Wednesday, July 13, 2011

Too much Sitting?

“The difference between school and life? In school, you're taught a lesson and then given a test. In life, you're given a test that teaches you a lesson.”
-Tom Bodett
The other night I heard a TED-xKids talk by the publisher of Make magazine with Do It Yourself (DIY) projects. He expected the magazine to appeal to guys and was surprised to find it popular with families with children. Kids love to make things and yet our schools are geared to produce "scholars" not "makers". Students must sit and read and think and write. Art & Crafts is an optional program at most schools that gets cut when the budget is tight. And shop class is only for some High School students. The publisher lamented that many kids don't even know who to hold a screw driver correctly. This is doubly sad he concluded because studies show that young brains grow faster when there is manual activity.

Last month, Lawyer-blogger Ann Althouse also expressed some ideas on early education: Don't send 4-year-olds to school. Send them to work. She quotes Cornell Anthropologist Meredith F. Small:
In non-Western culture, parents expect children to learn about what it means to be an adult by doing adult work. When we were an agriculturally based nation, American children used to work just as hard and contribute in the same way. But now, Western children are trained intellectually, in school, where they are taught to think about things as the entree to adulthood, and few contribute anything to the household economy.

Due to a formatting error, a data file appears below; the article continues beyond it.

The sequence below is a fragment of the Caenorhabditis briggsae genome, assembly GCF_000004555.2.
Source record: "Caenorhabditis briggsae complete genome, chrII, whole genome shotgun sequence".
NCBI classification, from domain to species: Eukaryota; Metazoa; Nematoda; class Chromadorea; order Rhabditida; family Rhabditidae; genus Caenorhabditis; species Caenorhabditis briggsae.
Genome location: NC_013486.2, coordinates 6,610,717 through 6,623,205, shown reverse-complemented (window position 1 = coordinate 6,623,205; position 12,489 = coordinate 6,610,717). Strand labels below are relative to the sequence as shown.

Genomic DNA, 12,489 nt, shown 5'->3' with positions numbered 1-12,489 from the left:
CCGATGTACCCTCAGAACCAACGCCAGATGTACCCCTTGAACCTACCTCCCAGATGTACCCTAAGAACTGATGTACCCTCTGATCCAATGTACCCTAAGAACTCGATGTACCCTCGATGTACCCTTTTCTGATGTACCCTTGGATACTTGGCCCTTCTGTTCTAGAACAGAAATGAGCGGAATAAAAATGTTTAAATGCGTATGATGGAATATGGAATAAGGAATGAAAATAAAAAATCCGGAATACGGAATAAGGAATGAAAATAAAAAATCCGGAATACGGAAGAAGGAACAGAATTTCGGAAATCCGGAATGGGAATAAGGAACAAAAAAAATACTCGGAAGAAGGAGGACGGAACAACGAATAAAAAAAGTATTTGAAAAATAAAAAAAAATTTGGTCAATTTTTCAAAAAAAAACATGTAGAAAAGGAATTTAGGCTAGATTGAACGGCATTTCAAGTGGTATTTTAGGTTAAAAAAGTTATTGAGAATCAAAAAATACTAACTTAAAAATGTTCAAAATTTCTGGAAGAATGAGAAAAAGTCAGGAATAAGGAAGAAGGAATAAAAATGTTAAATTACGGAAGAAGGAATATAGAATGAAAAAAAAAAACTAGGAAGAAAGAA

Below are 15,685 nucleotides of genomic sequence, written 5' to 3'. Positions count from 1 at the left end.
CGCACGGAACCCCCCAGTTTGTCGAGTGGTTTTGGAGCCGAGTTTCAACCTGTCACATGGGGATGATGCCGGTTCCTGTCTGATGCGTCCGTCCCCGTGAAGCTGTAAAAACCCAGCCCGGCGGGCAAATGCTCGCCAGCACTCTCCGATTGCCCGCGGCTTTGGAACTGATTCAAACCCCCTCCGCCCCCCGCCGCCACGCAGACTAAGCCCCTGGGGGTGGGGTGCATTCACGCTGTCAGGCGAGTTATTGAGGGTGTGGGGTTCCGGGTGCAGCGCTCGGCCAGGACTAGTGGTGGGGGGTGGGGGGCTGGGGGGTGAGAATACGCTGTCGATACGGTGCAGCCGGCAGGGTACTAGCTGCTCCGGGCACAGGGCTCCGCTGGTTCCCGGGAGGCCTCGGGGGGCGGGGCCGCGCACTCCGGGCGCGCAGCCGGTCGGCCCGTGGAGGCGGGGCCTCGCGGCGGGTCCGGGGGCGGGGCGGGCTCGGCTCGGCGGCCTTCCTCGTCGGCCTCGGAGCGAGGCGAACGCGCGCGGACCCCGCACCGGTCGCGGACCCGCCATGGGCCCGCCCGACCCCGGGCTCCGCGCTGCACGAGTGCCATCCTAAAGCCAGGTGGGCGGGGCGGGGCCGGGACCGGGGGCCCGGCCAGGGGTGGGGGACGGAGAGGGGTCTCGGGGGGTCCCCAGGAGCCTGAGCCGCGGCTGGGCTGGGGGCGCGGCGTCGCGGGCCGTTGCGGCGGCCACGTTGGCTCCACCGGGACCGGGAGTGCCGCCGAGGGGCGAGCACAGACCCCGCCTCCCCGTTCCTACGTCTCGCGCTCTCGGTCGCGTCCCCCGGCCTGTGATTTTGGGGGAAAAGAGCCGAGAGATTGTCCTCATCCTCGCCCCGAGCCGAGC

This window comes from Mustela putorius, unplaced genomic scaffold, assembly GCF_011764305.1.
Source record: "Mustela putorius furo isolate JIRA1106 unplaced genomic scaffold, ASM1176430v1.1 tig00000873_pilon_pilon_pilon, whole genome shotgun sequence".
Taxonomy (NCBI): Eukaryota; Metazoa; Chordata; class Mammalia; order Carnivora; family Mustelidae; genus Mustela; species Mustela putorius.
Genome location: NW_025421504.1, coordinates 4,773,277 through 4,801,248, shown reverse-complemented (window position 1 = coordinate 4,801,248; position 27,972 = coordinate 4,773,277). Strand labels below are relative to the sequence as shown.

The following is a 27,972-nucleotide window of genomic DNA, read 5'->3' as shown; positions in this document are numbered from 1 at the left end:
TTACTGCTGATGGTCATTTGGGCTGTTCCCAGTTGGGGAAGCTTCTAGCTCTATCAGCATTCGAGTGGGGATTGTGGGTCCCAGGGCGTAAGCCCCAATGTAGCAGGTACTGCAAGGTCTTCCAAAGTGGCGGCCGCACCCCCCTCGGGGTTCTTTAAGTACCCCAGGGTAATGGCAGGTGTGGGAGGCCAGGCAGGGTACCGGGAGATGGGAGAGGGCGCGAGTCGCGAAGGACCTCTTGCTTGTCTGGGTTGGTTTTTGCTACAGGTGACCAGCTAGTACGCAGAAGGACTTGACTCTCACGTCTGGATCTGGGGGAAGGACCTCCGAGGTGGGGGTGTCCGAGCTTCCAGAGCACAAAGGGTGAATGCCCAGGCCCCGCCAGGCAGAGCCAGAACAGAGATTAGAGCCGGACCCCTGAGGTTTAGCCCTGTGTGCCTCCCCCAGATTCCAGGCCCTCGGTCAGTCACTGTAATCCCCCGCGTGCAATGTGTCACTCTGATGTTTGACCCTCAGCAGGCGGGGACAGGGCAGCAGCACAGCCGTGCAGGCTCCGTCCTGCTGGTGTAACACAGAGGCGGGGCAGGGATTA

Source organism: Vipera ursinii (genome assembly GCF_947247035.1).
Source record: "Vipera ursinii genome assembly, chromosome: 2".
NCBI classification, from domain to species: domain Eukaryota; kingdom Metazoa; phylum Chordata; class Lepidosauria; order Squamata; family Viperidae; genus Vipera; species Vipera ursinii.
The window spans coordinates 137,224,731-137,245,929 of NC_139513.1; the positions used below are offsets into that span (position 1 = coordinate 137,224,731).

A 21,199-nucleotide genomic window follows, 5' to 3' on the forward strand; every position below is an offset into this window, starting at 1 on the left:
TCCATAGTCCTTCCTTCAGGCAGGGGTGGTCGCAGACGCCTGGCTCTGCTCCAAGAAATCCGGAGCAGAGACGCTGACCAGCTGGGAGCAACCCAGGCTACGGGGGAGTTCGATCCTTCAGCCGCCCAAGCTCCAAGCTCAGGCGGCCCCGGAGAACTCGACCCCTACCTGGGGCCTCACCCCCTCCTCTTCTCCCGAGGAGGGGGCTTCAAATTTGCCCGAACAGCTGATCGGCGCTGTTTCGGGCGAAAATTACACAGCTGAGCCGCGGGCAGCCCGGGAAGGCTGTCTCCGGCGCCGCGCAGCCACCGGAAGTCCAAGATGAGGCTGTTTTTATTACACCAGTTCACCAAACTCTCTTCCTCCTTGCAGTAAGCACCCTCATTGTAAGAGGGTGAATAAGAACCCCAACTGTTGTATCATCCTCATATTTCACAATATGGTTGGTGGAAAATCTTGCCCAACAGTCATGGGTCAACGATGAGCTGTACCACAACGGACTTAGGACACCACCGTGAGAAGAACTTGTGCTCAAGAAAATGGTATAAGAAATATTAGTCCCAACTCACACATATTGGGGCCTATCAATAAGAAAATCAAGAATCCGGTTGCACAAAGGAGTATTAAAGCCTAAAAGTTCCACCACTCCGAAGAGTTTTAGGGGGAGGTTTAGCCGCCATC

That cultural expectation is now creeping earlier and earlier as 3-year-olds go to preschool and 4–year-olds start kindergarten. Everyone sits quietly at their desks, thinking and thinking.
Althouse then makes a few pointed remarks about too much sitting and thinking, perhaps this is a leading cause of childhood obesity?  There's also a new study that says excessive sitting is as bad as smoking, “being sedentary causes factors to happen in the body that are very detrimental”.

Althouse also questions the motives behind pre-school and kindergarten. Do we really have the best interests of the children in mind or is early education just
childcare, paid for by taxpayers who wouldn't accept paying for the childcare of parents who want (or need) to go to work. The children, unschooled, would be an economic burden on parents who would either purchase private childcare or forgo income from the second of 2 parents working.
Bottom Line

Are schools creating a new generation of weak limbed, overweight drones?

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